WWF-Pakistan supports policy makers, government offices, civil and animal rights activists and law makers by preparing in-depth best practice guidelines. Our work with species, communities, climate change mitigation, sustainable agriculture, market transformation, corporate relations and environmental education is shared through detailed position paper with all to present a clear and directed approach towards these issues.
These guidelines and position papers are available in this section for the benefit and awareness of all.
WWF primarily focuses its work on in situ conservation of species, i.e. in their natural habitat. However, we view zoos (often considered ex situ) as important facilities to promote conservation and biodiversity awareness among the public. WWF strongly believe that animals should have good welfare standards and promote a positive image among the visiting public.
WWF regards compliance with national, regional and local legislation and regulations and adherence to the provisions of the Code of Ethics and Animal Welfare of the World Association of Zoos and Aquariums (WAZA) and World Zoo Conservation Strategy, as a minimum standard of conduct.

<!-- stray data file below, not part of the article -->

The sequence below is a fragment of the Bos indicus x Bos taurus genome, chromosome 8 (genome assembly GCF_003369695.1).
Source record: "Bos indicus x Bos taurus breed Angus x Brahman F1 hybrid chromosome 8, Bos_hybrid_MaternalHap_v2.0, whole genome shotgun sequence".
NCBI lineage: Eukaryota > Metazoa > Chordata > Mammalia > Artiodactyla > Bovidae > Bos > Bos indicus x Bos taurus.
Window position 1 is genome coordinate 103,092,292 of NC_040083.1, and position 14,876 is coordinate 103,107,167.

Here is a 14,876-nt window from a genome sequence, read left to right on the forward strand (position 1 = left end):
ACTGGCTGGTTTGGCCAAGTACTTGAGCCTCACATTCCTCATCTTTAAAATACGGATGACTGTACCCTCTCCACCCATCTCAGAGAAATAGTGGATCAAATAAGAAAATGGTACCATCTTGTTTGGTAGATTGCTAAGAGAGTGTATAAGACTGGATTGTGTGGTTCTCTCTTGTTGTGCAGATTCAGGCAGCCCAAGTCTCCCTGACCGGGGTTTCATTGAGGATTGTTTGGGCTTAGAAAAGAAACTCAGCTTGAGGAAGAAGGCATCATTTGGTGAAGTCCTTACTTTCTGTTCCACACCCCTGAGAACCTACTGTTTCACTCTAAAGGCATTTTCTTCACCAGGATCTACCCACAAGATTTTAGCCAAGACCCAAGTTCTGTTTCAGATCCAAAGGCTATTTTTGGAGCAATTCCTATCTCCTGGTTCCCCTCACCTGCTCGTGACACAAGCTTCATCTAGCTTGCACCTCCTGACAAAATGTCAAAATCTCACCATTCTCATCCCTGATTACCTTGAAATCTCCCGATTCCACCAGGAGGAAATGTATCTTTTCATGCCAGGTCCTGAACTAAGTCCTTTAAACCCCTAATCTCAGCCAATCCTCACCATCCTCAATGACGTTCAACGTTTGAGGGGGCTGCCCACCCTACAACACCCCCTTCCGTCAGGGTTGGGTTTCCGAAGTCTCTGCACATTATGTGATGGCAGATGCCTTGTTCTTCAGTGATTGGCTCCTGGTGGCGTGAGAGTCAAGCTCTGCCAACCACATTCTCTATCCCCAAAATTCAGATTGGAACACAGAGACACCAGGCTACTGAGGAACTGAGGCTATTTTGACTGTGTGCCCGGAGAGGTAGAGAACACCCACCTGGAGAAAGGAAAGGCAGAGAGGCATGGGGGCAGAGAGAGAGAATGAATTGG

Detailed assessments have proven that the cetacean (order of mammals include whales, dolphins and porpoises) population in the Sindh-Balochistan waters is considerably healthy and consists of 12 species of marine dolphins and whales. All cetacean species are endangered, throughout the world, the numbers of whales and dolphins has declined, not withstanding their popularity. This paper was compiled in response to the then planned dolphin shows in Karachi. It is not the best way to offer people a chance at joy and fun, and neither is this a new form of entertainment for there are better ways to provide diversity from routine life in Pakistan.
Acquisition and management of big cats (lions, tigers, leopards etc.,) is a critical issue that demands undivided attention. This position paper was specifically compiled after the death of a white tiger that was used as a mascot at a political rally in May, 2013.
Climate change mitigation is an urgent need in light of the fact that Pakistan is the third most vulnerable country to climate change according to the global Climate Change Index.
WWF-Pakistan does not support the hunting of houbara under the current scenario and remains steadfastly supportive of strictly implementing all provincial/territorial wildlife legislation, national and international policies, and obligations following a scientific approach to maintaining its population in Pakistan.